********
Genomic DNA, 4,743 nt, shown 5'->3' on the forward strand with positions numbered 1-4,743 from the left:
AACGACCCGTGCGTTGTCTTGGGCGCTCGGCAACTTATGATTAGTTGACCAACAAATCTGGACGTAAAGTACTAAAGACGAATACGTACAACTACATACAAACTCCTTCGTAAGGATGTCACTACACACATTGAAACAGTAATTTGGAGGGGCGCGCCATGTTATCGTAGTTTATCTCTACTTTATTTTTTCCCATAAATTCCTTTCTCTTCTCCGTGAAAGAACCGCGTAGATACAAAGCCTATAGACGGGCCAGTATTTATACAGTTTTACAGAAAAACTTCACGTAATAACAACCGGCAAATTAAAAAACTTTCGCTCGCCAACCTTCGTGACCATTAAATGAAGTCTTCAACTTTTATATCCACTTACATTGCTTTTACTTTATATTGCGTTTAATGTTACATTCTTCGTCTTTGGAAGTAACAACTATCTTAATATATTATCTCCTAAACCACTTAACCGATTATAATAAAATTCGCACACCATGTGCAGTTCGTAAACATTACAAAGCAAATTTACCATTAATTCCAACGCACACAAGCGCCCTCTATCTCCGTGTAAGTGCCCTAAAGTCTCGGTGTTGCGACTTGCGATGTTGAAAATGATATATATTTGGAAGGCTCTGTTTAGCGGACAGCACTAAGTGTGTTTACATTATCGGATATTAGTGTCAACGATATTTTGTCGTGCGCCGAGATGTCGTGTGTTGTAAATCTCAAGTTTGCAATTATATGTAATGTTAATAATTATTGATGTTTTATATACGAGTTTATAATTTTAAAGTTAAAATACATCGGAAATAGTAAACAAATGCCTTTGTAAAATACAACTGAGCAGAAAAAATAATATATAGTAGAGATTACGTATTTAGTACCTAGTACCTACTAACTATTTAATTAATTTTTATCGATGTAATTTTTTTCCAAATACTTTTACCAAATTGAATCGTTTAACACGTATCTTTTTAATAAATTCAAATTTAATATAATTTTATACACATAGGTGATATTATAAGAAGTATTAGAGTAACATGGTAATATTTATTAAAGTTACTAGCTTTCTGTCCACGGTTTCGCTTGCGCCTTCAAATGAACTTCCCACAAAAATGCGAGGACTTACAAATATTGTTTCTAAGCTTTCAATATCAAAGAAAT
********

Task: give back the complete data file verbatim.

Genomic DNA, 4,743 nt, shown 5'->3' on the forward strand with positions numbered 1-4,743 from the left:
AACGACCCGTGCGTTGTCTTGGGCGCTCGGCAACTTATGATTAGTTGACCAACAAATCTGGACGTAAAGTACTAAAGACGAATACGTACAACTACATACAAACTCCTTCGTAAGGATGTCACTACACACATTGAAACAGTAATTTGGAGGGGCGCGCCATGTTATCGTAGTTTATCTCTACTTTATTTTTTCCCATAAATTCCTTTCTCTTCTCCGTGAAAGAACCGCGTAGATACAAAGCCTATAGACGGGCCAGTATTTATACAGTTTTACAGAAAAACTTCACGTAATAACAACCGGCAAATTAAAAAACTTTCGCTCGCCAACCTTCGTGACCATTAAATGAAGTCTTCAACTTTTATATCCACTTACATTGCTTTTACTTTATATTGCGTTTAATGTTACATTCTTCGTCTTTGGAAGTAACAACTATCTTAATATATTATCTCCTAAACCACTTAACCGATTATAATAAAATTCGCACACCATGTGCAGTTCGTAAACATTACAAAGCAAATTTACCATTAATTCCAACGCACACAAGCGCCCTCTATCTCCGTGTAAGTGCCCTAAAGTCTCGGTGTTGCGACTTGCGATGTTGAAAATGATATATATTTGGAAGGCTCTGTTTAGCGGACAGCACTAAGTGTGTTTACATTATCGGATATTAGTGTCAACGATATTTTGTCGTGCGCCGAGATGTCGTGTGTTGTAAATCTCAAGTTTGCAATTATATGTAATGTTAATAATTATTGATGTTTTATATACGAGTTTATAATTTTAAAGTTAAAATACATCGGAAATAGTAAACAAATGCCTTTGTAAAATACAACTGAGCAGAAAAAATAATATATAGTAGAGATTACGTATTTAGTACCTAGTACCTACTAACTATTTAATTAATTTTTATCGATGTAATTTTTTTCCAAATACTTTTACCAAATTGAATCGTTTAACACGTATCTTTTTAATAAATTCAAATTTAATATAATTTTATACACATAGGTGATATTATAAGAAGTATTAGAGTAACATGGTAATATTTATTAAAGTTACTAGCTTTCTGTCCACGGTTTCGCTTGCGCCTTCAAATGAACTTCCCACAAAAATGCGAGGACTTACAAATATTGTTTCTAAGCTTTCAATATCAAAGAAAT